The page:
HMRC has published their report on the IR35 cost to the government.
In summary the report states that continuing with the IR35 regime is more cost efficient than trying to get it abolished. The administrative cost to the public in continuing with this practice is £16 million, whilst abolishing it would cost the Exchequer £550 million per year.
The legislation which has been the source of various controversies is designed to prevent people from lowering their tax bill by not being directly employed.
Jason Piper who is the ACCA’s tax technical manager and sits on the HMRC’s IR35 Forum responded to the figures on the report:
“Figures cover the cost to taxpayers of assessing whether or not the complex and often controversial measure affects them directly but what it can’t address is the wider costs to other businesses in the chain of the IR35 compliance process. Agencies and end users will often face an administrative burden of replying to the taxpayer’s requests, while the contractor themselves will often be in limbo until that information is forthcoming.”
“The wider costs of IR35 are beyond what HMRC has the remit or resources to reasonably investigate but it’s clear that the policy making process needs to address that wider drag on the economy. Government has clearly identified a risk that it wants to address, but it’s important to make sure that the mechanisms used are the best that we can craft. That may mean devoting more time and resource to the underlying design, but that initial spend will be more than repaid in efficiencies further down the line.”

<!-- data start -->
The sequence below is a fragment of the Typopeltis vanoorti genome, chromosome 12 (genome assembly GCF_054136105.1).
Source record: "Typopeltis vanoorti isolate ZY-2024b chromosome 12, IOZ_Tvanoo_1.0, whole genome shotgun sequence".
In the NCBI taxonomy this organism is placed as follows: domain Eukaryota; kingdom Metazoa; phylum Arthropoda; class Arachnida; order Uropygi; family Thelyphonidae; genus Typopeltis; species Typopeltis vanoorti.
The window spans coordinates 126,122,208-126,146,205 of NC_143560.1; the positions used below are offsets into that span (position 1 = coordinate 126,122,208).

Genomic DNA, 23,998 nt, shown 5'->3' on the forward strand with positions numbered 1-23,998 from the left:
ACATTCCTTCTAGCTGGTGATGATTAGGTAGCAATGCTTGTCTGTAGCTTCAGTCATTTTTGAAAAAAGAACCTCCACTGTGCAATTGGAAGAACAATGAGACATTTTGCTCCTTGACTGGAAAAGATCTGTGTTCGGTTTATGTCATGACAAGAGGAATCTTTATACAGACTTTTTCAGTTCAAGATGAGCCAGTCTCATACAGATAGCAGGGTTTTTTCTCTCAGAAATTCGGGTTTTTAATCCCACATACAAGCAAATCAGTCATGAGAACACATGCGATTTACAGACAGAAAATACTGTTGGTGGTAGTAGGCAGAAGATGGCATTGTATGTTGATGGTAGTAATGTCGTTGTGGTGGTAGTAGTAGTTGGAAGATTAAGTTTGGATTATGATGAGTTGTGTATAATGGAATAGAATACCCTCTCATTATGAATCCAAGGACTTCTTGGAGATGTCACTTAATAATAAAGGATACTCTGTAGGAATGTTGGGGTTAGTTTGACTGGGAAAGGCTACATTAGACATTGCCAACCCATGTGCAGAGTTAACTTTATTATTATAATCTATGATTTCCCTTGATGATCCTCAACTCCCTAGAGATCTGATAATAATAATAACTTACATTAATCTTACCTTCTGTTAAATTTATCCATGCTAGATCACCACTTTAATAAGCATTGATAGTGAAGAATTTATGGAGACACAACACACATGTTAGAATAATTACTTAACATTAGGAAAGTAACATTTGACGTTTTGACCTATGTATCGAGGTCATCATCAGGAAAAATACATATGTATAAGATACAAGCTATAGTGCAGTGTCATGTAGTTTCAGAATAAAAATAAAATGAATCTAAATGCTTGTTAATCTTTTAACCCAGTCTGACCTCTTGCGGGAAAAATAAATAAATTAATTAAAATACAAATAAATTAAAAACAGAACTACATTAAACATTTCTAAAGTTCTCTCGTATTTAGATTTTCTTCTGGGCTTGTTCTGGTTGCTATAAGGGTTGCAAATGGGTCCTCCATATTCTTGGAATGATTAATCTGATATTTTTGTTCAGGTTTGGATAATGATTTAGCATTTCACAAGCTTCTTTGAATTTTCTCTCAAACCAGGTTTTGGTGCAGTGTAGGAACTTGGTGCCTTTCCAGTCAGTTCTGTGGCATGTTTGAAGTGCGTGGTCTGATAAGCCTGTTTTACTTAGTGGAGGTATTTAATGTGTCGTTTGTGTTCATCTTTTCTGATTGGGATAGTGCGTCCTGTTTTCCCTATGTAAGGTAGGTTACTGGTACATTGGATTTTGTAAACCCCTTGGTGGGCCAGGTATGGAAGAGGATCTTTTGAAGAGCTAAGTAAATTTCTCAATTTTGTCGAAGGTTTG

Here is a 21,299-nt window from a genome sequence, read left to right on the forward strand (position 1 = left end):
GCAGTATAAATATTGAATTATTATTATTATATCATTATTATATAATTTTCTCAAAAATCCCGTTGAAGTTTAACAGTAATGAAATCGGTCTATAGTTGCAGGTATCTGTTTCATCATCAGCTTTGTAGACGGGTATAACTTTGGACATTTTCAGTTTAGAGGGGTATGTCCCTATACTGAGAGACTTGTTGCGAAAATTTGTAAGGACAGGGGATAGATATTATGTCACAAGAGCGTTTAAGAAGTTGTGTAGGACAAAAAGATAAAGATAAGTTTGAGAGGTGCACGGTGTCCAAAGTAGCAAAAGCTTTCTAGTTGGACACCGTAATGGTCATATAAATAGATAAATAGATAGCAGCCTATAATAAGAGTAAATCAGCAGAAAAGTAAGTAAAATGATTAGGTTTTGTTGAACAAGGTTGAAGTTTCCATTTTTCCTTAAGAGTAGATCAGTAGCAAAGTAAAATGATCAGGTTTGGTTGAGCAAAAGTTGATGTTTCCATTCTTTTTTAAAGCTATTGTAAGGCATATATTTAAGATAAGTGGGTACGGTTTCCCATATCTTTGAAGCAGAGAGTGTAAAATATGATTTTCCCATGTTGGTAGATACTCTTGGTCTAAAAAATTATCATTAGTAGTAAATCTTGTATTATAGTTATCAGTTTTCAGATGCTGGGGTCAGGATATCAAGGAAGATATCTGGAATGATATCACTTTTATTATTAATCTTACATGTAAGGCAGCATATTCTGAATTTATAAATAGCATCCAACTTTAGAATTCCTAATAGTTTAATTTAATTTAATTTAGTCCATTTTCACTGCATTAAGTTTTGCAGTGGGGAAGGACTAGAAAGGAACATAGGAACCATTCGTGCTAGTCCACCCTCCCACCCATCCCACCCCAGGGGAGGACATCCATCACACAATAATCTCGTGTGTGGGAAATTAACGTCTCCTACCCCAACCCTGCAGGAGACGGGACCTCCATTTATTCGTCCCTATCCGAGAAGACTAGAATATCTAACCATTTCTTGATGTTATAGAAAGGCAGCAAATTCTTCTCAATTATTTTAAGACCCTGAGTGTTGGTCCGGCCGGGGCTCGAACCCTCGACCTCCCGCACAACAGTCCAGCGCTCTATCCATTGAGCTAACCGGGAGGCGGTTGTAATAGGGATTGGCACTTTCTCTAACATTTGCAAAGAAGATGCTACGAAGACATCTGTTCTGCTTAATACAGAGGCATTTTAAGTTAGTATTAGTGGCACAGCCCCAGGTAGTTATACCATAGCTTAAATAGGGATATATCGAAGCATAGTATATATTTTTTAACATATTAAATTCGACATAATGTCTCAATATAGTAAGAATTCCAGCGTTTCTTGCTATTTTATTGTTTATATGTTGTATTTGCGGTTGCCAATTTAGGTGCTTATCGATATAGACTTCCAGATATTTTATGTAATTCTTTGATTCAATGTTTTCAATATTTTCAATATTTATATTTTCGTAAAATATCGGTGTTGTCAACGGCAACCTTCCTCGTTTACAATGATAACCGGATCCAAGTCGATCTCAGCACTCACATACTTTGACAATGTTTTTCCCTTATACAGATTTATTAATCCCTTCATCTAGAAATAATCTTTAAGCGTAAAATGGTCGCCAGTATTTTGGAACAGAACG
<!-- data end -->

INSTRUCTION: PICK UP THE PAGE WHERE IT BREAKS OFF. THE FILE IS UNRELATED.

Piper stated the interaction issues regarding the IR35 cost and how it is interlinked to the society we live in.
“We live in a linked up society, and that’s part of the world of business. It’s important that the tax system which supports that society is designed to deliver maximum net benefits. That means striking a balance between the simplicity of mechanistic tests and the certainty of a detailed case-by-case analysis.”
“HMRC have made a concerted effort to improve their administration of IR35, but while the fundamental design creates such a difficult compliance model that can only ever take us so far. With the public spotlight so firmly fixed on tax at the moment, now is the perfect time for policy designers and administrators to get their heads together and try to address some of the underlying structural features which, despite everyone’s best efforts, can make tax feel so taxing.”